The University of California, Irvine, is halfway through a fundraising goal to build an eye treatment and research institute.
UC Irvine has raised some $29 million to build the first phase of the Gavin Herbert Eye Institute and equip two of its four floors.
Professors at the institute are set to treat patients, teach students and do research in collaboration with device and drug companies.
“We’re halfway there, despite the challenging economy,” said Roger Steinert, a UCI ophthalmology professor and the institute’s director.
The goal is to break ground next summer with an eye on a 2012 opening, he said.
Overall, the university is going to need about $60 million to build the institute, Steinert said. He called that a “very soft number” with fluctuations in construction costs.
The University of California donated the land on Bison Avenue for the institute. No state money is being used for building and equipment costs, he said.
“We must raise 100% of the money from philanthropy,” Steinert said.
The institute has support from some of the big players in Orange County that want to create a larger hub for eye drugs here. There are some 45 medical technology companies related to vision here, according to Steinert.
Some of the institute’s backers include UCI Chancellor Michael Drake, an ophthalmologist by training; James Mazzo, senior vice president of Santa Ana-based Abbott Medical Optics Inc., part of Abbott Laboratories; and Gavin Herbert, chairman emeritus of Irvine drug maker Allergan Inc. and the institute’s namesake.
The group updated members of the Chancellor’s Club, a UCI support group, on its progress during a meeting last month at the Pacific Club in Newport Beach.
“We have the best ophthalmologists in the world right here,” Mazzo said.
That’s why OC needs to have “one of the finest” eye institutes, he said.
Mazzo is chair of the institute’s steering committee.
UCI’s ophthalmology department, which will be housed in the institute, now has 14 faculty members and another seven professor-track, full-time researchers, Steinert said. There also are about 50 volunteer faculty members, he said.
The Herbert institute is the first named eye institute to be built in some 30 years, according to Steinert.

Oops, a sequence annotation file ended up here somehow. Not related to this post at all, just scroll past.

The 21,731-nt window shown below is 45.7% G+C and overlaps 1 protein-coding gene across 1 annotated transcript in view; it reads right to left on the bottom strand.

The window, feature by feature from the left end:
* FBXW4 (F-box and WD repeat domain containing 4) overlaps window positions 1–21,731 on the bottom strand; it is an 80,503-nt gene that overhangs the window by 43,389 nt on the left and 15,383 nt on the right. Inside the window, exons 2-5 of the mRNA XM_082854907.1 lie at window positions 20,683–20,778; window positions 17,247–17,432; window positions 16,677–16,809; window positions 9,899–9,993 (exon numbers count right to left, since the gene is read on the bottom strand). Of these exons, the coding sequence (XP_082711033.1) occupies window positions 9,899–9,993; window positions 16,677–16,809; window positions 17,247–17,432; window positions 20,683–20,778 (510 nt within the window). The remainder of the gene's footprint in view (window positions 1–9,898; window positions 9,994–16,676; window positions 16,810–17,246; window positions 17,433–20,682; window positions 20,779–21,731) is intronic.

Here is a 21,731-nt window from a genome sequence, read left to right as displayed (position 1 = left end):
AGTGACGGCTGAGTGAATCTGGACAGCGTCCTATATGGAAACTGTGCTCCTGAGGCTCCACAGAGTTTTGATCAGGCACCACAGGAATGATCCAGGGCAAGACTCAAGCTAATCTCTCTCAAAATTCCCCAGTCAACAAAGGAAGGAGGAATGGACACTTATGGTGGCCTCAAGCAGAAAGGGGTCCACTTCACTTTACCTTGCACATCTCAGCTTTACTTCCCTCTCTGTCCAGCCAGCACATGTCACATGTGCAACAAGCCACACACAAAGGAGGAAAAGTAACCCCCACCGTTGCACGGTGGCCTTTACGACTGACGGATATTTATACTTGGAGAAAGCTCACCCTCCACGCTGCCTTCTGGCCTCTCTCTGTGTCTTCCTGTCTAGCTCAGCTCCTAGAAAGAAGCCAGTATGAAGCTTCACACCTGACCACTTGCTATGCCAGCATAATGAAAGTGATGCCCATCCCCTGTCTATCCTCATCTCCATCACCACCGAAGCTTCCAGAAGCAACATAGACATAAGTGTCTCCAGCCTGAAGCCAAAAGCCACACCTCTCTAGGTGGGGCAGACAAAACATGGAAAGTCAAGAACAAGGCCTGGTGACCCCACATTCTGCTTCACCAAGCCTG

For donations and guidance, it’s drawing on OC’s thriving crop of businesses that develop medical devices or drugs to treat eyes.
Some of the companies here include Abbott Medical, a maker of eye surgery devices, lasers and contact lens solutions; Alcon Inc., which has some 785 workers in an eye surgical device facility in Irvine; and Allergan, whose main focus was eye drugs when it moved to the county in the early 1960s.
Alcon Foundation has provided a multiyear grant to the Herbert institute, spokeswoman Melissa Mota said.
And Bausch & Lomb Inc., which has an eye surgical device operation in Aliso Viejo, has supported the institute for the past two years, spokesman Michael McDougall said from the company’s Rochester, N.Y., headquarters.
In an earlier interview, UCI professor George Baerveldt, a member of the institute’s steering committee and faculty, said he was looking early on to establish a strong link between the institute and eye drug and device developers.
Baerveldt came to UCI to develop an implant for treating glaucoma.
The device, the Baerveldt implant, is sold through Abbott Medical.
Steinert called the relationship between the institute and eye health companies “vital.”
Some of the county’s eye device and drug heavy hitters are deeply involved with the institute, including Mazzo, who also chairs the UC Irvine Foundation, and William Link, a managing director in the Newport Beach office of Versant Ventures, a venture capital firm focused on healthcare.
The institute’s steering committee also includes Ron Kurtz, a UCI professor and cofounder of Irvine eye laser maker IntraLase Corp., which eventually was bought by what now is Abbott Medical, and Scott Whitcup, Allergan’s executive vice president of research and development.
The Herbert institute is one of the latest examples of UCI reaching out to local medical device and drug makers.
UCI’s biomedical engineering department, which was started seven years ago, has an advisory board that includes several local executives from device makers.
They include Ken Charhut, chief executive of Lake Forest heart device maker Orqis Medical Corp.; J. Andy Corley, corporate vice president and global president of Bausch’s surgical division; Robert Grant, president of Allergan’s Allergan Medical unit; and Stanton Rowe, corporate vice president of advanced technology for Irvine heart valve maker Edwards Lifesciences Corp.